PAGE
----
As it happens, I agree with Malhotra’s ultimate recommendation of a Mediterranean diet: one that includes carbohydrates, such as in fruits and legumes, and fats, such as in nuts and olive oil. But his other claims would be much easier to swallow if he would show more signs of being a diligent researcher.

I’ve bought a camera. This is a first for me, and we are in that honeymoon phase where we go everywhere together; share beautiful moments and push one another’s buttons.

Naturally, a camera is vital to the modern blog. Political blogging may be somewhat unfashionable but two trends of informal online publication survive: blogging about one’s cats and blogging about one’s meals. I do not have a cat, or a dog, or anything except for the occasional wasp. But I do eat meals.

It seems natural, then, to evolve with the times and enter the world of food blogging: that eater’s oasis of inspiration and enlightenment. Thus, I offer my own contribution to the modern palate: details of how to construct my Cashew Nut Surprise!

Start with about 25 grams of almonds. I prefer whole almonds but blanched will do.

Add more almonds. You’ll want to keep your wrist loose as you shake the packet, to avoid a sprain.

Transfer the almonds to a larger bowl. I prefer black.

Add cashew nuts. These are the surprise.

Top with almonds and enjoy!

CropsI do not wish to seem like one of the people who take the middle ground only in order to demonstrate their superiority over people on both sides of a dialogue but when it comes to the debates surrounding population growth I am poised somewhere between the morose Malthusianism of David Attenborough and the pro-natalist posturing of Rob Newman. The latter is wrong to claim that “to wish to reduce the number of living, breathing humans on this planet is an obscenity”. It would be obscene to reduce such numbers by targeting people who live and breathe, of course, but to reduce the numbers of people who are conceived is a far more defensible ambition. Many poor women, indeed, have asked for help with this.

On the other hand, it is true that people who claim that population growth is the defining issue of our time can be vexing in their rhetoric. One problem is that in directing their laser-like attention on the growth of third world peoples, and the resources new generations will demand, they obscure the wastage of such resources today.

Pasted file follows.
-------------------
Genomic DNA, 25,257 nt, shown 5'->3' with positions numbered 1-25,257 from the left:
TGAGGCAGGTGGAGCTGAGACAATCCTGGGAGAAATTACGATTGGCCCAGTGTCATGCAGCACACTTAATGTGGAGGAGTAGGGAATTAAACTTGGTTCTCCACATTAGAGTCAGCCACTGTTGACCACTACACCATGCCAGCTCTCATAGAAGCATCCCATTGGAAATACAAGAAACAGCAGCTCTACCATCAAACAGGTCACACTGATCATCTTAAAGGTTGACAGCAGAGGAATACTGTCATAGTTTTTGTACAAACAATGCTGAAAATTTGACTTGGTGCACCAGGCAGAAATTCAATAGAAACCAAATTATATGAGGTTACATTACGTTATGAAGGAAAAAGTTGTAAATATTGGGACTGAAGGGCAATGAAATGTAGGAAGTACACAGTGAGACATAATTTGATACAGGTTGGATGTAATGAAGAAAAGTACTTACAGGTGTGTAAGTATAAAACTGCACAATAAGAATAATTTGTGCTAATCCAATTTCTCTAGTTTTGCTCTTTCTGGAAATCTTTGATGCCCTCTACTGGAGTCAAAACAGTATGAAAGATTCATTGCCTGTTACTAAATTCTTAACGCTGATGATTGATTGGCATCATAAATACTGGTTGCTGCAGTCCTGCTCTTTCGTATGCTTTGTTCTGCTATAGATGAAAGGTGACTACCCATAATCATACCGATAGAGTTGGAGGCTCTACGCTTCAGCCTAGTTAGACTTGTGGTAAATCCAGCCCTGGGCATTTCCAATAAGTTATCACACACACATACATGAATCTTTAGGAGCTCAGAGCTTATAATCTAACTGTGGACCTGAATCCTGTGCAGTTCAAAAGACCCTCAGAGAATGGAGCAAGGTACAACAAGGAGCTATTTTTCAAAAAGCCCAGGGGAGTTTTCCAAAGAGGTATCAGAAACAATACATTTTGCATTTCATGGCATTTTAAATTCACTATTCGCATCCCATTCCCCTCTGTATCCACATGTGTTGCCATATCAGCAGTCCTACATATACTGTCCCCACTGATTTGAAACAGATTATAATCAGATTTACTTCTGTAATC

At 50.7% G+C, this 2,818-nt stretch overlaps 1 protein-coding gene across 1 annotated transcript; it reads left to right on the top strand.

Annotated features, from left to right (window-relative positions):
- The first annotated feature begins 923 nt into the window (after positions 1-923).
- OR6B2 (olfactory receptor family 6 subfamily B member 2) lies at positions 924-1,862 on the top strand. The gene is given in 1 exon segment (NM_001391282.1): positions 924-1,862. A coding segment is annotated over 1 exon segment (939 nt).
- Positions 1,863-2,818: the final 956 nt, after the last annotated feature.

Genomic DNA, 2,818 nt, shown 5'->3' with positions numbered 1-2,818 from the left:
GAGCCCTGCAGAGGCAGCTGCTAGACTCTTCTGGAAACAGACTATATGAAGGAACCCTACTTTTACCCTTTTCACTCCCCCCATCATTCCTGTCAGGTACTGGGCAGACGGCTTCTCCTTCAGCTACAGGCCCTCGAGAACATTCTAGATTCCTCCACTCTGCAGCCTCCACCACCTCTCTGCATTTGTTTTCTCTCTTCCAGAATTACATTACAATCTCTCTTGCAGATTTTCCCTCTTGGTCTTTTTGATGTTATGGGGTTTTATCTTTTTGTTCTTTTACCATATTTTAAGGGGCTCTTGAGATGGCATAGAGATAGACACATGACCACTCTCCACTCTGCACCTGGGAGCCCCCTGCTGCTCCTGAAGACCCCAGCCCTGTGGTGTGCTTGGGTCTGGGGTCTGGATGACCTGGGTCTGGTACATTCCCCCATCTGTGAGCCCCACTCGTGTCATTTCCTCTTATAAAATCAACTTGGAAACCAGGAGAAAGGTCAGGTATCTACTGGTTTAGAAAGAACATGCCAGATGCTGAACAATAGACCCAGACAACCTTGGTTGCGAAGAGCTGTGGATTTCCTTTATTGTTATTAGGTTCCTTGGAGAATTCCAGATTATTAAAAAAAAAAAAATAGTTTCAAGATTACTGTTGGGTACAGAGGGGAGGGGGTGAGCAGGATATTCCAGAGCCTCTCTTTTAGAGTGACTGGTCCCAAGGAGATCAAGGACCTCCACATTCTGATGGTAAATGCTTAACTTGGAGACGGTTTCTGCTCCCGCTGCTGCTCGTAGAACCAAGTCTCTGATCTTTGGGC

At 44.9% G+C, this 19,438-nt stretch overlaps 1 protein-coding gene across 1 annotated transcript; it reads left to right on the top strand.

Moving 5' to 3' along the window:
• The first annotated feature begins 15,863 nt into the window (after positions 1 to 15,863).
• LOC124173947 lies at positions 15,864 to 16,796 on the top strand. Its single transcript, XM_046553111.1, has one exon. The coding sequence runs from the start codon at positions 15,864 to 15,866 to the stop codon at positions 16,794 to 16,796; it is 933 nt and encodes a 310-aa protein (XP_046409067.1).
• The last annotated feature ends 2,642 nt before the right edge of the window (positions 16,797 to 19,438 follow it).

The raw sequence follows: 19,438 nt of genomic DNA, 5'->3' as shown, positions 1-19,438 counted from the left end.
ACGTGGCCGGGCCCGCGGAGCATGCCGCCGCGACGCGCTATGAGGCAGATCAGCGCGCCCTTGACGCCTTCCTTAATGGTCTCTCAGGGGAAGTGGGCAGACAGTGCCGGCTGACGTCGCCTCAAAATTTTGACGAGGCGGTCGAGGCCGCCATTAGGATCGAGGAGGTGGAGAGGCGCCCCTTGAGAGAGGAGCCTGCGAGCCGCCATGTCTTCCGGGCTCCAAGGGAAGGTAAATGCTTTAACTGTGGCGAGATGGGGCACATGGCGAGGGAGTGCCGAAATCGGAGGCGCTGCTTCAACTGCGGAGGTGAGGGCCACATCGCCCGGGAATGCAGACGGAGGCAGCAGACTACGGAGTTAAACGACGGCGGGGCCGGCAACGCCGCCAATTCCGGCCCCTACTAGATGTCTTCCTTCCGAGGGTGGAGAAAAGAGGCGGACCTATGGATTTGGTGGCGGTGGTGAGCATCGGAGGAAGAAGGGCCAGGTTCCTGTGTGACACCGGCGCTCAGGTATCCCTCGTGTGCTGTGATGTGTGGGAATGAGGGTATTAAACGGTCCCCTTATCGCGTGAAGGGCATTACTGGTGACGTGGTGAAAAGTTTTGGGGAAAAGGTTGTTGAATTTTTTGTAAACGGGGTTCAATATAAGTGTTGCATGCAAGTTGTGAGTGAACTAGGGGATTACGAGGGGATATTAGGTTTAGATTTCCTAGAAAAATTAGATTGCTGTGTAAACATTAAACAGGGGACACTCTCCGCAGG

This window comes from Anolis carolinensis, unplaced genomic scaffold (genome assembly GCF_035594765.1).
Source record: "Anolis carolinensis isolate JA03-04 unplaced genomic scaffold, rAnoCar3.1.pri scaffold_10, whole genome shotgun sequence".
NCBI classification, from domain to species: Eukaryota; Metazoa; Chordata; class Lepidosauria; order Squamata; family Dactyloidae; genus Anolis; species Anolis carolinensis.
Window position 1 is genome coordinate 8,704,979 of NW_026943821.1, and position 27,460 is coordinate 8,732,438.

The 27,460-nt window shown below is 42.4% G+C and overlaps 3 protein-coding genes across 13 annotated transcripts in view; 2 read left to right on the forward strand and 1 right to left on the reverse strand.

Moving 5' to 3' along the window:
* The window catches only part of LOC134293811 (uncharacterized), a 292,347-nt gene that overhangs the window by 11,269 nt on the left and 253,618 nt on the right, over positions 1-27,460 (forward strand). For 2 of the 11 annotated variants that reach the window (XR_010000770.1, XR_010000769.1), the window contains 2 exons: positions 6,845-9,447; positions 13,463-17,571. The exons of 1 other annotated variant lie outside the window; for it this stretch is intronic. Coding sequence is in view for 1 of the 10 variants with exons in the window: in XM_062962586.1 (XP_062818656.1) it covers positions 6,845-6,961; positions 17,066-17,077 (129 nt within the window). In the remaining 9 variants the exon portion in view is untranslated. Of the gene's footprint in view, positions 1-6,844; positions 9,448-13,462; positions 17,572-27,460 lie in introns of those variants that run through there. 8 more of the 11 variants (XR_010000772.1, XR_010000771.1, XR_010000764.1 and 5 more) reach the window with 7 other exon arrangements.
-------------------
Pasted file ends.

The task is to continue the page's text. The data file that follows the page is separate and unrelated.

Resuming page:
We waste too much food, as a people and as a species. Wholesome bread, nutritious salad and delectable fruit is squandered by the ton in England, often for such trivial reasons as that it looked a bit ugly. Thousands of chickens, slaughtered for human consumption, are being left to rot every day.

This is to our shame. Across the world, however, vast amounts of foods are wasted before they have even left their fields. According to a new report by the the United Nations Food and Agriculture Organisation, inefficient means of harvesting and storage, as well as consumption, have ensured that 1.3 billion tons of food are squandered every year. This is not merely problematic because of the nourishment that people could have drawn from the wasted wheat and rotten apples. 1.4 billion hectares of land, which makes up 28% of the Earth’s agricultural areas and almost 50 Great Britains, is occupied by food that grows but that is left uneaten. 250,000 cubic metres of water are wasted in its production. Gigatonnes of carbon dioxide are emitted for nothing. Trees are felled. Plants die. Animals are made homeless. And for what? To deepen landfills.

This angers me. Patterns of consumption are often denounced, and sometimes with good cause, but it seems more offensive if things are produced but not consumed. It is one thing to exploit the planet in attempting to give sustenance and pleasure to ourselves; it is another to exploit it and waste that which it provides.

This is, as a helpful supplement to the report proves, no inevitability. Not only could we learn to buy as much as we shall eat, and to consume fruit and vegetables even if they have knobbly bits, but technologies and techniques could aid producers and supplies. These run from the farmer who cuts the stems from his potatoes, or the merchant who erects a roof above his stall, to the company that adjusts its supply routes or that institutes quantity planning systems.